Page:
Churchillian Maxims: “Take the Enemy into Consideration”

Churchillian Maxims: “Take the Enemy into Consideration”

“Take the Ene­my into Con­sid­er­a­tion”: Excerpt­ed  from an arti­cle for the Hills­dale Col­lege Churchill Project. For the orig­i­nal text includ­ing end­notes, please click here. Sub­scrip­tions to this site are free. You will receive reg­u­lar notices of new posts as pub­lished. Just fill out SUBSCRIBE AND FOLLOW (at right). Your email address will remain a rid­dle wrapped in a mys­tery inside an enigma.

Q: Accounting for the enemy

No mat­ter how enmeshed a com­man­der is in his thoughts, it is some­times nec­es­sary to take the ene­my into account. Churchill was a strong pro­po­nent of under­stand­ing the enemy’s inten­tions, before plung­ing ahead with a mil­i­tary cam­paign, Can you please con­firm whether and where Churchill said this? —C.S.

A: More or less correct

Like the “Curate’s Egg,” parts of this ver­sion are excel­lent. The cor­rect word­ing is: How­ev­er absorbed a Com­man­der may be in the elab­o­ra­tion of his own thoughts, it is nec­es­sary some­times to take the ene­my into con­sid­er­a­tion.” It occurs in Churchill’s mem­oir of the Great War, The World Crisis, one of his three best war books.

Churchill empha­sized tak­ing ene­my think­ing into account many times to his mil­i­tary com­man­ders. Being human, he also occa­sion­al­ly ignored the con­cept. One thinks of how he brushed away objec­tions to forc­ing the Dar­d­anelles (1915), or advanc­ing on Vien­na through the Ljubl­jana Gap (1944). The lat­ter, of course, helped him get his way over the Ital­ian cam­paign. But his com­man­ders were aware of, and per­suad­ed him about, ene­my abil­i­ties to con­strict that Ljubl­jana with an enfilade.

Churchill’s peerless writing

Aside from ver­i­fy­ing the quo­ta­tion, your ques­tion involves a vivid exam­ple of Churchill the lit­er­ary styl­ist. He makes com­plex strat­e­gy easy to under­stand. He tells us what real­ly mat­tered.

In this pas­sage, he explains how the French artillery com­man­der Gen­er­al Robert Niv­elle was frus­trat­edPlan­ning to attack the vul­ner­a­ble Arras-Noy­on salient in 1917, Niv­elle failed “to take the ene­my into con­sid­er­a­tion.” By the time the he attacked, the ene­my com­man­der Erich Luden­dorff had with­drawn. Churchill writes:

“General Nivelle’s Experiment”

Gen­er­al Jof­fre‘s plan for the cam­paign of 1917 was sim­ple. It was to be a con­tin­u­a­tion of the Bat­tle of the Somme…. The salient formed by the Ger­man line was to be crunched by con­ver­gent assaults of the British and the French.

At this moment an unex­pect­ed event occurred. Luden­dorff inter­vened, and the Ger­mans act­ed. The great mil­i­tary per­son­al­i­ty which Ger­many had dis­cov­ered in her need, armed in the panoply and under the aegis of Hin­den­burg, by one sure stroke over­turned all the strat­e­gy of Gen­er­al Niv­elle…. Leav­ing a screen of troops to occu­py the aban­doned posi­tions and fire off their guns and rifles, the Ger­man Army with­drew 50 miles from the threat­ened area of the salient, and with unhur­ried deliberation….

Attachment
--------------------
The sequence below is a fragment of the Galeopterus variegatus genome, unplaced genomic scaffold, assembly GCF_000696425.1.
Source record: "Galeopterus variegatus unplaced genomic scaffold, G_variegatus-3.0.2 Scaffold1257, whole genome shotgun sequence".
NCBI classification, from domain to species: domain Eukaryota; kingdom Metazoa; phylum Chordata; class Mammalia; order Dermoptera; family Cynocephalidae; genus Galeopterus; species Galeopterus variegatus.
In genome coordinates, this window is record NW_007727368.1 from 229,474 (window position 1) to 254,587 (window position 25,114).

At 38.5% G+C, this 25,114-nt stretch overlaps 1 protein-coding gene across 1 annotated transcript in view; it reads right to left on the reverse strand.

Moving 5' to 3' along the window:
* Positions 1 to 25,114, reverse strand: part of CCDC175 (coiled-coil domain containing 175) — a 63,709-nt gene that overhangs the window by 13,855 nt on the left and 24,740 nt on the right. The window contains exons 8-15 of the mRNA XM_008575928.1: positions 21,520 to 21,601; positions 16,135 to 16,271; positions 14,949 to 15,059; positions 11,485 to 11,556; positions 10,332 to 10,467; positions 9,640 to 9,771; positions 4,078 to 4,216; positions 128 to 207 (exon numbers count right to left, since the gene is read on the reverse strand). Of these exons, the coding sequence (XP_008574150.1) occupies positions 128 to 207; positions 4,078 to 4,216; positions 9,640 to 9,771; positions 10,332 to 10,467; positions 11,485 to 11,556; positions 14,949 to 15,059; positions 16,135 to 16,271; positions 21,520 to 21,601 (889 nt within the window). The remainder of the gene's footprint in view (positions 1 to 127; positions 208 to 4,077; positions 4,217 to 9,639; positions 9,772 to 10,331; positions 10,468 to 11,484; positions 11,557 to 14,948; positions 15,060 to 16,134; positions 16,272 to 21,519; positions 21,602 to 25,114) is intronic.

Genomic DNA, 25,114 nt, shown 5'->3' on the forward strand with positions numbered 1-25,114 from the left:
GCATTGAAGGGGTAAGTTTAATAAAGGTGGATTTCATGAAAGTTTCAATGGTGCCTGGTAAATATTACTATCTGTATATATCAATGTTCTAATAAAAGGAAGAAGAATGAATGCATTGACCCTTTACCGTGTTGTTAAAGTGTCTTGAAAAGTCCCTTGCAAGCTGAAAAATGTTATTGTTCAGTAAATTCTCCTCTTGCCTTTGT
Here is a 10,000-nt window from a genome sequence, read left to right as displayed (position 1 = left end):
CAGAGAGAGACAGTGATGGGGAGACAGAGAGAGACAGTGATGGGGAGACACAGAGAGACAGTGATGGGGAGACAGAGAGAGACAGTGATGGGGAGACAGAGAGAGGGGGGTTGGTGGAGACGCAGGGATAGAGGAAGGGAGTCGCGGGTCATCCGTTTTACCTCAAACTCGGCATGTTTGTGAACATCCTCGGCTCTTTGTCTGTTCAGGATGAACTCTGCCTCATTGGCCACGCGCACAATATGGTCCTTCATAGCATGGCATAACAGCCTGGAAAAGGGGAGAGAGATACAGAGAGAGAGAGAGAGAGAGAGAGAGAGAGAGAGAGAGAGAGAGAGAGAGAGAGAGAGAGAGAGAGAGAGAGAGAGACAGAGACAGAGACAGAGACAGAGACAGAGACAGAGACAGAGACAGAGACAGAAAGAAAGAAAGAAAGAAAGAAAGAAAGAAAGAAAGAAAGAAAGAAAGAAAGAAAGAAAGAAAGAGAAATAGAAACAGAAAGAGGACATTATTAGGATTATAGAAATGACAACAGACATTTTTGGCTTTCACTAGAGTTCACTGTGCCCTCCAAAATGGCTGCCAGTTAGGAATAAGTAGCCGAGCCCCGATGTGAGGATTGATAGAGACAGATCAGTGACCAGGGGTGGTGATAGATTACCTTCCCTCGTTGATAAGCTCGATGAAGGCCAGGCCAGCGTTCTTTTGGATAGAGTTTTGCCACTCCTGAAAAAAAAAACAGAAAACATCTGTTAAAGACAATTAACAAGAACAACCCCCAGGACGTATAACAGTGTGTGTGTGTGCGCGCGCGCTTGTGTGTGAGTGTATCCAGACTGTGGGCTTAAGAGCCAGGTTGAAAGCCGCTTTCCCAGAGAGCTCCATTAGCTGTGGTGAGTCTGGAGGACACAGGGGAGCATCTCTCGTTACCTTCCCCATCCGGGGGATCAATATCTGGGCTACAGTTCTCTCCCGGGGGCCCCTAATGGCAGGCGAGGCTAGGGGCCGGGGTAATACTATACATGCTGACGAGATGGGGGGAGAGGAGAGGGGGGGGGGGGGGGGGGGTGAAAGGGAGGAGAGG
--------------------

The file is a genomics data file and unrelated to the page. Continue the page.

Nor does Churchill fail to men­tion the unnec­es­sary dev­a­s­tation the Ger­mans left in their wake:

The Ger­man Gen­er­al Staff called this long-pre­pared oper­a­tion by the code name Alberich, after the mali­cious dwarf of the Nibelun­gen leg­end. They left their oppo­nents in the crater fields of the Somme, and with a sever­i­ty bar­barous because far in excess of any mil­i­tary require­ments, laid waste with axe and fire the regions which they had surrendered.

No enemy to attack

The ret­ro­grade move­ment, rumoured for some days, was first detect­ed on the front of the British Fifth Army. On Feb­ru­ary 24…British patrols found the hos­tile trench­es emp­ty. The Fifth Army Oper­a­tions Order of that same night said, “The ene­my is believed to be with­draw­ing. Immense clouds of smoke and the glare of incen­di­ary fires by night pro­claimed the mer­ci­less depar­ture of the ene­my. On the 25th he was report­ed to be retir­ing on a front of 18,000 yards, and on Feb­ru­ary 28 the British Intel­li­gence spoke of a retire­ment to the Hindenburg Line.

He then offers the max­im you allude to:

How­ev­er absorbed a Com­man­der may be in the elab­o­ra­tion of his own thoughts, it is nec­es­sary some­times to take the ene­my into con­sid­er­a­tion. Joffre’s plan had been to bite the great Ger­man salient in Feb­ru­ary; and whether it would have suc­ceed­ed or not, no man can tell. The Niv­elle plan was to bite it with still larg­er forces in April.

But by March the salient had ceased to exist. Three out of Nivelle’s five armies, which were to have been employed in the assault, were now sep­a­rat­ed by a gulf of dev­as­tat­ed ter­ri­to­ry from their objective…. 

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